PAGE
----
Forget networking, it’s all about the braindate

Article3 mins05 November 2019By Jessica Mudditt

A new app that helps like-minded people connect on the sidelines of conferences without the usual awkwardness of networking is gaining popularity across the globe.

Few of us relish the idea of working a room full of strangers in the hope of making a valuable new connection. It can be as nerve-wracking as going on a blind date and sometime just as much of a waste of time.

Enter Braindate, an app designed to remove the awkwardness and hit-and-miss nature of traditional networking through the use of a clever matchmaking algorithm.

"I can think back to the days when I was going on awkward dates and would suddenly realise that I had nothing in common with the other person. [Braindate] takes all of that away, and just makes for a better experience,” says digital futurist Chris Riddell, who went on several braindates at evokeAG in Melbourne last February.

“Braindate not only allows like-minded people to meet, it puts a conversation topic in place so that you already know exactly what the conversation will be before you meet. That removes any awkwardness.” 

Daniel Mortimer CEBIT
A new way to network and connect for thinkers

Braindate was created by Canadian tech company e180 and was first launched at the C3 conference in Montreal in 2013. Since then, the app has been downloaded 400,000 times and used at more than 140 events across Australia, Europe, the Middle East, and North America.

"Creating a meaningful connection doesn't just happen magically,” says Christine Renaud, the CEO and founder of e180. It has to be built on intention. And that's not something that is achieved when you just throw people together in a room.

Instead, participants prepare for their braindates ahead of time by filling in information about their professional skills and experience. They then answer five questions that relate to their personal interests and hobbies and with that, their braindating profile is complete.

"One of the most popular questions is, In life, I'm also a...' It could be something like, I'm a wine lover, a mother and a triathlete. It shows your human side," explains Renaud from her headquarters in Montreal.

Get a conversation going

Next up is what is known as the topic market, where users are prompted to post a topic or two that they can discuss. Generic, single word topics are discouraged – it’s far better to list a problem you can help someone solve. For example, at evokeAG, one participant wrote, "I can help automate your farm."

An algorithm then displays topics that match a participant’s interests. From there, it’s up to the individual to invite someone on a braindate. There is a choice between 30-minute, one-on-one braindates or 45-minute group braindates involving up to four people.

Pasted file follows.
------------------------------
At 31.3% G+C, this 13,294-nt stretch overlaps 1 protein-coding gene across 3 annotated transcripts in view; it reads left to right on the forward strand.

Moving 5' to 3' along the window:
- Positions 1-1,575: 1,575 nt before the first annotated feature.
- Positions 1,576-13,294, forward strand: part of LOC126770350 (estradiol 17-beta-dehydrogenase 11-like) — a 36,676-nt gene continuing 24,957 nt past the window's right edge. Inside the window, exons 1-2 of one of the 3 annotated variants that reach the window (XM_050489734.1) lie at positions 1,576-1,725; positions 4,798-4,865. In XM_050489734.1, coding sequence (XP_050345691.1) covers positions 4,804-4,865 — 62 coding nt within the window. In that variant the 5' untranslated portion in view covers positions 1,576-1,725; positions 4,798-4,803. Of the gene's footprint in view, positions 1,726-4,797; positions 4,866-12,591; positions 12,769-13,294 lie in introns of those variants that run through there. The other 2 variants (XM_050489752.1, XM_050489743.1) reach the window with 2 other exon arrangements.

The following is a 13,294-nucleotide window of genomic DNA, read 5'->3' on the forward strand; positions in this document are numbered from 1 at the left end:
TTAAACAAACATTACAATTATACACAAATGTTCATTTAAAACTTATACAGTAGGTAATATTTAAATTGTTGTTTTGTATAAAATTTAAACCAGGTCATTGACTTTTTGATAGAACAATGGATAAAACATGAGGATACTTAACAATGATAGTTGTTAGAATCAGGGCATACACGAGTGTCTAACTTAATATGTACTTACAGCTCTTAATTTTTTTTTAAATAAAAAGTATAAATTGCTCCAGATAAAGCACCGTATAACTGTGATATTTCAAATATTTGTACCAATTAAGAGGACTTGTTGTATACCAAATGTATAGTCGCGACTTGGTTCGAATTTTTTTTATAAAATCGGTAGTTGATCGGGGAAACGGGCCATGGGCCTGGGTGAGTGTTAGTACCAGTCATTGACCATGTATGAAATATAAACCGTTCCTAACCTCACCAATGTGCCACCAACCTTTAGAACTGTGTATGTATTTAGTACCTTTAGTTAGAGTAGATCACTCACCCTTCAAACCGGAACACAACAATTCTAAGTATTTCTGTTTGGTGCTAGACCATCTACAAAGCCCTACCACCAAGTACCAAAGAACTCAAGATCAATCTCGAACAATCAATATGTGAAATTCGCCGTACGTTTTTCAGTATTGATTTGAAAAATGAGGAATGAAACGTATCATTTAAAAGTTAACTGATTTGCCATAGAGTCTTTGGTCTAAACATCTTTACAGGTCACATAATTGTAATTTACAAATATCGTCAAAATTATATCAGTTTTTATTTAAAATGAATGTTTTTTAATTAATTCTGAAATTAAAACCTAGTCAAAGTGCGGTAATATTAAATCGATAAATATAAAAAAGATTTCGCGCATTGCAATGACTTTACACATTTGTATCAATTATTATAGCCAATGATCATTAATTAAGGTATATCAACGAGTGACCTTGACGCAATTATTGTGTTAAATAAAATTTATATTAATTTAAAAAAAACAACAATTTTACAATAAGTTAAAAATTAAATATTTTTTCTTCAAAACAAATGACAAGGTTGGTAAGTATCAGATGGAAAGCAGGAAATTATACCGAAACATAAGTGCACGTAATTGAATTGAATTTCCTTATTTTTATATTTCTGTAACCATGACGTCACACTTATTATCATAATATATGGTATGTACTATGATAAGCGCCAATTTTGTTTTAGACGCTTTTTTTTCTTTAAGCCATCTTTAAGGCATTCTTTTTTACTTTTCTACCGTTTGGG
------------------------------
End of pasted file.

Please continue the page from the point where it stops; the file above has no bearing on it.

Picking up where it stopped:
While other companies have created platforms aimed at improving the standard networking experience, Braindate is the most effective, says tech writer Greg Oates.

"It's idea sharing first and foremost, but it's also coordinated networking. It allows a delegate to make the most of their time at an event by ensuring they meet people who will be valuable to them," says Renaud.

Braindates down under

In Australia, the first braindates were held in February at the agritech conference evokeAG in Melbourne, and then again at the Digital Innovation Festival in August. A dedicated braindating lounge was also at the CEBIT tech conference in Sydney in October.

"We are basically embedding their digital platform within ours," says CEBIT Australia's event director, Daniel Mortimer. "We're confident because it's very intuitive and has been used with great success around the world."

The collaboration came about after Mortimer looked into the most common pain points for conference delegates which he says is the frustration of not meeting the types of people they hoped to.

"Obviously, there isn't time to speak to every single person, and two people may be unaware that they have a common interest or it can take a long while to work that out.

"Braindate not only allows like-minded people to meet, it puts a conversation topic in place so that you already know exactly what the conversation will be before you meet. That removes any awkwardness," he says.

Renaud says there are also plans for braindates to become available to the general public through smaller, bespoke events.

"We hope to provide a way for community and business leaders to create gatherings that are more valuable for their members and employees. People could come along on a Thursday night and have a beer and go on a few braindates," says Renaud.

With these networking tools now coming online, the possibilities for forging new business relationships will help businesses flourish and learning develop.

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